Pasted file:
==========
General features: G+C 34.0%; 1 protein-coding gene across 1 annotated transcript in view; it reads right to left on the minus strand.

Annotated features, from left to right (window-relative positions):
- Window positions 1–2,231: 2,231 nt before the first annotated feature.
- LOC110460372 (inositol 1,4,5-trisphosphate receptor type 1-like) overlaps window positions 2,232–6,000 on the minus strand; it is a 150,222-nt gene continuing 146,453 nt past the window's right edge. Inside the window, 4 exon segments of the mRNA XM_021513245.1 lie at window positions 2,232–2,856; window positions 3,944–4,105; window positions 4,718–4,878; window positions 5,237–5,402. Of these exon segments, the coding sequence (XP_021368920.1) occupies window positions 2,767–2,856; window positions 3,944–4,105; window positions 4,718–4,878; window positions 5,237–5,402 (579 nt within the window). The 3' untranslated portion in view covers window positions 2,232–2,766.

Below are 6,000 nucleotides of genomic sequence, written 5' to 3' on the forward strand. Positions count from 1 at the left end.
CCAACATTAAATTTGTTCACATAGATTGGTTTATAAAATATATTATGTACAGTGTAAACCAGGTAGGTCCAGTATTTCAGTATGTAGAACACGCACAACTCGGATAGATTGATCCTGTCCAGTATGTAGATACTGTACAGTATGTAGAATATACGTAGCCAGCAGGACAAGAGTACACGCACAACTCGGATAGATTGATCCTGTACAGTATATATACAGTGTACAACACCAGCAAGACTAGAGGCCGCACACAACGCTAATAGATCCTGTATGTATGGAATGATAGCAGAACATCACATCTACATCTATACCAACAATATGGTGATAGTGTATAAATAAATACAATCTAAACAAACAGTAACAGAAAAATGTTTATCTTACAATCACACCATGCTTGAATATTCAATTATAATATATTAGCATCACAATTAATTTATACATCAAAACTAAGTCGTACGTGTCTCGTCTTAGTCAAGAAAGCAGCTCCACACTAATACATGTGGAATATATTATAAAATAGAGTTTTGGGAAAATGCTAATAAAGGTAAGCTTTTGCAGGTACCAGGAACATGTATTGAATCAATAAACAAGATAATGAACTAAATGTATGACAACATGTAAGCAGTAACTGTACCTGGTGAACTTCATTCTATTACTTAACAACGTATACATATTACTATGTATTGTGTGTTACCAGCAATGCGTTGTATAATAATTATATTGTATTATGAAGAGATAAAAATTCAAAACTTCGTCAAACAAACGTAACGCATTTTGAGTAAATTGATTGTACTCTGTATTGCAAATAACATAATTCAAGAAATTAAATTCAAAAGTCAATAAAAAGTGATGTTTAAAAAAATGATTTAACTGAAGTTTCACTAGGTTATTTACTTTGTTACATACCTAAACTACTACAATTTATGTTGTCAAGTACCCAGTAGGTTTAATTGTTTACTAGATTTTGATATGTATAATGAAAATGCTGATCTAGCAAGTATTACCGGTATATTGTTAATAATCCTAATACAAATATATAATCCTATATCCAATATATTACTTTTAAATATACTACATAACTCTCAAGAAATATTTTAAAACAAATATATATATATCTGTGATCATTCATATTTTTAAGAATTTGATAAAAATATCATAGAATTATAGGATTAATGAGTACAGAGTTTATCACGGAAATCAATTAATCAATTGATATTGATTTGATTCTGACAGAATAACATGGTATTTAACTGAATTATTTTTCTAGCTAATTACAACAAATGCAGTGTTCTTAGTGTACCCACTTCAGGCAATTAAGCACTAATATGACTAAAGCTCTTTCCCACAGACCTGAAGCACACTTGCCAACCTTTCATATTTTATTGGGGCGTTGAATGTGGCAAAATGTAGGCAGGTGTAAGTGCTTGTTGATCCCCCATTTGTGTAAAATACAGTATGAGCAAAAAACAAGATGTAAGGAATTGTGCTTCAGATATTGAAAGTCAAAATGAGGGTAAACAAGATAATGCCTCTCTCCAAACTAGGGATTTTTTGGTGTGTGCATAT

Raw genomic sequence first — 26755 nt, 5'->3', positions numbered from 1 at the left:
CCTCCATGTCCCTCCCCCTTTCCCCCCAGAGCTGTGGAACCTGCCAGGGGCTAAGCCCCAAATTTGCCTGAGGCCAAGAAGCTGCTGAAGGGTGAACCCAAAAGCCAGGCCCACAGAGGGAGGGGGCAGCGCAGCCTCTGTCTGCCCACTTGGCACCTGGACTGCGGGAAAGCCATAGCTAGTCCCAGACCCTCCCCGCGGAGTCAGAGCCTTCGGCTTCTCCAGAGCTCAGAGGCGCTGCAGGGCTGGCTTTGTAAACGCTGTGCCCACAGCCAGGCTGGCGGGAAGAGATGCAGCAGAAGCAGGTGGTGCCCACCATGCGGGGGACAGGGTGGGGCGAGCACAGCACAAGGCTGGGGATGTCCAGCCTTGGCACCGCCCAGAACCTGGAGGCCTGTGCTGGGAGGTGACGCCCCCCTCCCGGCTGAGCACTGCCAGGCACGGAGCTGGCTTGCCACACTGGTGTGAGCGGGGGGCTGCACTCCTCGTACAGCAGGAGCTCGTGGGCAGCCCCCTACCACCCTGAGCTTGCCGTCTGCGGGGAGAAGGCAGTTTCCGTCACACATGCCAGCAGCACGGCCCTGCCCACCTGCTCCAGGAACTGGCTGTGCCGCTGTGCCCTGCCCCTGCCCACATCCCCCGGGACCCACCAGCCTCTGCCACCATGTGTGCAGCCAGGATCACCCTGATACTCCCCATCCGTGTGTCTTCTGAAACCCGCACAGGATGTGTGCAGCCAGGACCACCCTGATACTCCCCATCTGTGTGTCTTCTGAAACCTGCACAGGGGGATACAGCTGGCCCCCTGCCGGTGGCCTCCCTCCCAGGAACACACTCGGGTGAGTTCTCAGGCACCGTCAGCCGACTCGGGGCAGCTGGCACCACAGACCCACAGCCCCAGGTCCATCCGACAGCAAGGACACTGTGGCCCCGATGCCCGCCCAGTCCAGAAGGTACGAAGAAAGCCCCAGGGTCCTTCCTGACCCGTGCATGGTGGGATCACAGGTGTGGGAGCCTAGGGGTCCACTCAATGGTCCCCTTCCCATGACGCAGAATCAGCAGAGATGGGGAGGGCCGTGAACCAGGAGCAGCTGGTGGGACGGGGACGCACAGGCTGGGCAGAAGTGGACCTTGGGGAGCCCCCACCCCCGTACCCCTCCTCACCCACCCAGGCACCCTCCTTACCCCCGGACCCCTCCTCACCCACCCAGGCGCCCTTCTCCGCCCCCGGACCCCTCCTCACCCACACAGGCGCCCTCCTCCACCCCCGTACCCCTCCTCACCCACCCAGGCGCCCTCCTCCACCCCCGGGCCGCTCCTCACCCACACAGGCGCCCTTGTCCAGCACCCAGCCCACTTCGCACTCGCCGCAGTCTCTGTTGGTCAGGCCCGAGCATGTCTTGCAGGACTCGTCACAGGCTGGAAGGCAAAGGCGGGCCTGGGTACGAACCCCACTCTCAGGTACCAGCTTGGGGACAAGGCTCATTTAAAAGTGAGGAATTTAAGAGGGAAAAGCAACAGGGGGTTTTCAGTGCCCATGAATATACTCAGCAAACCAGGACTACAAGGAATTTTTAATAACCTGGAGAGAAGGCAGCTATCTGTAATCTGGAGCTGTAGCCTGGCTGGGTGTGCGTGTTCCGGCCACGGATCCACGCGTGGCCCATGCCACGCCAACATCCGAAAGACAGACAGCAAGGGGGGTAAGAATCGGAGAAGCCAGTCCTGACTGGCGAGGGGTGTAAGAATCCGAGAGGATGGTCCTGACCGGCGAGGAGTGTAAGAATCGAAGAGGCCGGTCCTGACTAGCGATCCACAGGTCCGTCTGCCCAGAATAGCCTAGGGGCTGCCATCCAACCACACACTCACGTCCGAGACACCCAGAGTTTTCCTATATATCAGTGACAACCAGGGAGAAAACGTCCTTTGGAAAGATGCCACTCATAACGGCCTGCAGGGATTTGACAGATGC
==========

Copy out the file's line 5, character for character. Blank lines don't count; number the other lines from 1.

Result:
Below are 6,000 nucleotides of genomic sequence, written 5' to 3' on the forward strand. Positions count from 1 at the left end.